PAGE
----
British Columbia’s Casino Money Laundering Problem Exploded in the Late 1990s: Whistleblower
Posted on: May 1, 2019, 01:23h.
Last updated on: May 1, 2019, 01:23h.
British Columbia has been rocked by financial scandal following revelations that its casinos had become “laundromats for organized crime” over the past decade, with Chinese criminal gangs transforming the province into a global money-laundering hub with links to the fentanyl epidemic.
But the scandal may go back further than a decade, to the late 1990s, according to a former whistleblowing casino supervisor, who recently contacted Canada’s Global News.
In fact, Muriel Labine remembers the exact moment money-laundering “exploded” in British Columbia and the triad gangs like “the Big Circle Boys” and “the Yellow Triangle Boys” moved in.
In May 1997, the New Democratic Party (NDP) government increased the maximum bets per hand from C$25 to C$500, extended gaming hours, and brought in baccarat tables – the game favored by Asian high-rollers.
Within days, the high-rollers flooded in, almost always surrounded by young Asian men prepared to lend them cash, and lots of it.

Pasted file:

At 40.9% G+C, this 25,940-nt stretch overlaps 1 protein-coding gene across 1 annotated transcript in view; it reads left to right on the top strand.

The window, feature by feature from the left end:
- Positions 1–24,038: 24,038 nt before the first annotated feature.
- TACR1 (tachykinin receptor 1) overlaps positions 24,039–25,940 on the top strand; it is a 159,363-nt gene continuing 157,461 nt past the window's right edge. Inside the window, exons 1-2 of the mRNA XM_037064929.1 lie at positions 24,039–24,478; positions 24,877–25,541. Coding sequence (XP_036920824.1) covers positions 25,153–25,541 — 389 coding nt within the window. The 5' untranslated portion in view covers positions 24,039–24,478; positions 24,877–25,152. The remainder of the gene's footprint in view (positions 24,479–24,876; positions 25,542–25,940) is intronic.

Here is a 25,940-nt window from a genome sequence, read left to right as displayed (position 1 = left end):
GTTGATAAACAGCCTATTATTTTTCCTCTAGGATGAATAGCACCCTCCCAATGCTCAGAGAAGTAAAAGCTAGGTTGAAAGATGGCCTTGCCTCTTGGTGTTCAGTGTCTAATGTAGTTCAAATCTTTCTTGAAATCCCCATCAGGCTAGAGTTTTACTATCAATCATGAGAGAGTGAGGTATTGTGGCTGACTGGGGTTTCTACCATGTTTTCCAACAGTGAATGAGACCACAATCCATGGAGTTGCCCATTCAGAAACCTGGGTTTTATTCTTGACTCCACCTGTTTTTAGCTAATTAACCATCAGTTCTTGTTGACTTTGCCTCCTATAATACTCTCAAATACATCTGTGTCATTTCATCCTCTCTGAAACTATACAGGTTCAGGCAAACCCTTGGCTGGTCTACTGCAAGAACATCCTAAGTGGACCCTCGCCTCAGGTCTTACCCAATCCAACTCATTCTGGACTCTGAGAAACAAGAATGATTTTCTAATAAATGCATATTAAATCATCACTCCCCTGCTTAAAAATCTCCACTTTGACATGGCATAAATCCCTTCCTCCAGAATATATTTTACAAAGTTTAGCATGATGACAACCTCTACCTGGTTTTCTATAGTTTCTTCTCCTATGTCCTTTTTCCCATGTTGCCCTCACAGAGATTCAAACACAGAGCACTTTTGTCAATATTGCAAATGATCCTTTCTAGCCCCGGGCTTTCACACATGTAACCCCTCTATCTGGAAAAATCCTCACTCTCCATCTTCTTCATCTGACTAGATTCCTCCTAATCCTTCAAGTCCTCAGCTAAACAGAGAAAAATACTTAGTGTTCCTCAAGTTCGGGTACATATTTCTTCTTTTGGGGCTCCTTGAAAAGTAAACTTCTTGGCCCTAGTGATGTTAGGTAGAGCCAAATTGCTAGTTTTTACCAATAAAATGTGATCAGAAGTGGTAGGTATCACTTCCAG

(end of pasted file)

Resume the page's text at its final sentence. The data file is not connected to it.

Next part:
Bags Stuffed with Cash
Labine worked at a property in Richmond owned by Great Canadian Gaming, which Global News has declined to name. The former supervisor has provided the news agency with documents and journals recording the alleged infiltration of the casino floor by triad loan sharks who carried with them bags stuffed with cash.
The revelation is a potential embarrassment to the incumbent government, which largely pinned the problem on the previous Liberal Party administration.
It may be true that the Liberals turned a blind eye to what was going on — or, worse, covered it up — but it appears the problem may have started on the NDP’s watch as a direct result of NDP gambling reforms.
We are all concerned for our safety, and we feel we need to document these activities for our own well-being,” Labine wrote in her journal in August 1998. “We feel the baccarat pit is getting out of hand and that the casino is ignoring our warnings … staff are becoming more aware of the gangs that are now working amongst us … supervisors are feeling intimidated and overwhelmed.”
Authorities now believe Chinese criminal underground banks were able to exploit weak BC financial regulations to launder drug money. This was often made from the sale of narcotics shipped to Canada from South America and the fentanyl factories of China’s Guangdong province. Money would be washed through BC’s casinos and through the purchase of real estate in Vancouver.
While Great Canadian Gaming simply said it “refused to comment on employee matters” when contacted by Global News, Great Canadian’s vice-president at the time, Adrian Thomas, agreed to an interview.
He said he had never had any indication loan sharks were laundering drug money and described Labine as a disgruntled and troublesome employee who was motivated to lie because she has been turned down for promotion.
Labine says she fears being sued by Great Canadian but is speaking out because it is the “right thing to do.”
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